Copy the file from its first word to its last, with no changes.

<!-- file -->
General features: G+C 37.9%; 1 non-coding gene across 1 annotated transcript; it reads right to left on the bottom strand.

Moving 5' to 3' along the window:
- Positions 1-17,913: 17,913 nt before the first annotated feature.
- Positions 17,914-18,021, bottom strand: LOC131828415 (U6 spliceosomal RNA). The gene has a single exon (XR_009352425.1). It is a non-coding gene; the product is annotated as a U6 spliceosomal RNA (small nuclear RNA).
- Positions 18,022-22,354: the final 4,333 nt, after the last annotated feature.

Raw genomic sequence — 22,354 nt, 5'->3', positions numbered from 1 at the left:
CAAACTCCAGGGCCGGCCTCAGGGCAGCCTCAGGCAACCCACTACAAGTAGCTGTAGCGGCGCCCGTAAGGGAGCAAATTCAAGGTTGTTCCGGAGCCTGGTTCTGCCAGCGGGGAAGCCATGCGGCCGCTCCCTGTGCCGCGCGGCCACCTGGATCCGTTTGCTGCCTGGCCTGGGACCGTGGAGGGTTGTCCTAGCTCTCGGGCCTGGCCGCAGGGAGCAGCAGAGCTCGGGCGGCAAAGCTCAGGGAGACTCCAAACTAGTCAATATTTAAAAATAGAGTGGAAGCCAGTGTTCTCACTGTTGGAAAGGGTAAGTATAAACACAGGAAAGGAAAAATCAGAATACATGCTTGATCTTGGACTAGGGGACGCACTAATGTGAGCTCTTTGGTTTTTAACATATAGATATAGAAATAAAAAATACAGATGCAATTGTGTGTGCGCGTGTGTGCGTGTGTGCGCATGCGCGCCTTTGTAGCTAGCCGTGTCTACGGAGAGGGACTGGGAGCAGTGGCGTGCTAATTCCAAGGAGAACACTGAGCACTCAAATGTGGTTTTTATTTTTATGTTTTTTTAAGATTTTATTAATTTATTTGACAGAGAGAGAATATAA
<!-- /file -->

General features: G+C 37.9%; 1 non-coding gene across 1 annotated transcript; it reads right to left on the bottom strand.

Moving 5' to 3' along the window:
- Positions 1-17,913: 17,913 nt before the first annotated feature.
- Positions 17,914-18,021, bottom strand: LOC131828415 (U6 spliceosomal RNA). The gene has a single exon (XR_009352425.1). It is a non-coding gene; the product is annotated as a U6 spliceosomal RNA (small nuclear RNA).
- Positions 18,022-22,354: the final 4,333 nt, after the last annotated feature.

Raw genomic sequence — 22,354 nt, 5'->3', positions numbered from 1 at the left:
CAAACTCCAGGGCCGGCCTCAGGGCAGCCTCAGGCAACCCACTACAAGTAGCTGTAGCGGCGCCCGTAAGGGAGCAAATTCAAGGTTGTTCCGGAGCCTGGTTCTGCCAGCGGGGAAGCCATGCGGCCGCTCCCTGTGCCGCGCGGCCACCTGGATCCGTTTGCTGCCTGGCCTGGGACCGTGGAGGGTTGTCCTAGCTCTCGGGCCTGGCCGCAGGGAGCAGCAGAGCTCGGGCGGCAAAGCTCAGGGAGACTCCAAACTAGTCAATATTTAAAAATAGAGTGGAAGCCAGTGTTCTCACTGTTGGAAAGGGTAAGTATAAACACAGGAAAGGAAAAATCAGAATACATGCTTGATCTTGGACTAGGGGACGCACTAATGTGAGCTCTTTGGTTTTTAACATATAGATATAGAAATAAAAAATACAGATGCAATTGTGTGTGCGCGTGTGTGCGTGTGTGCGCATGCGCGCCTTTGTAGCTAGCCGTGTCTACGGAGAGGGACTGGGAGCAGTGGCGTGCTAATTCCAAGGAGAACACTGAGCACTCAAATGTGGTTTTTATTTTTATGTTTTTTTAAGATTTTATTAATTTATTTGACAGAGAGAGAATATAA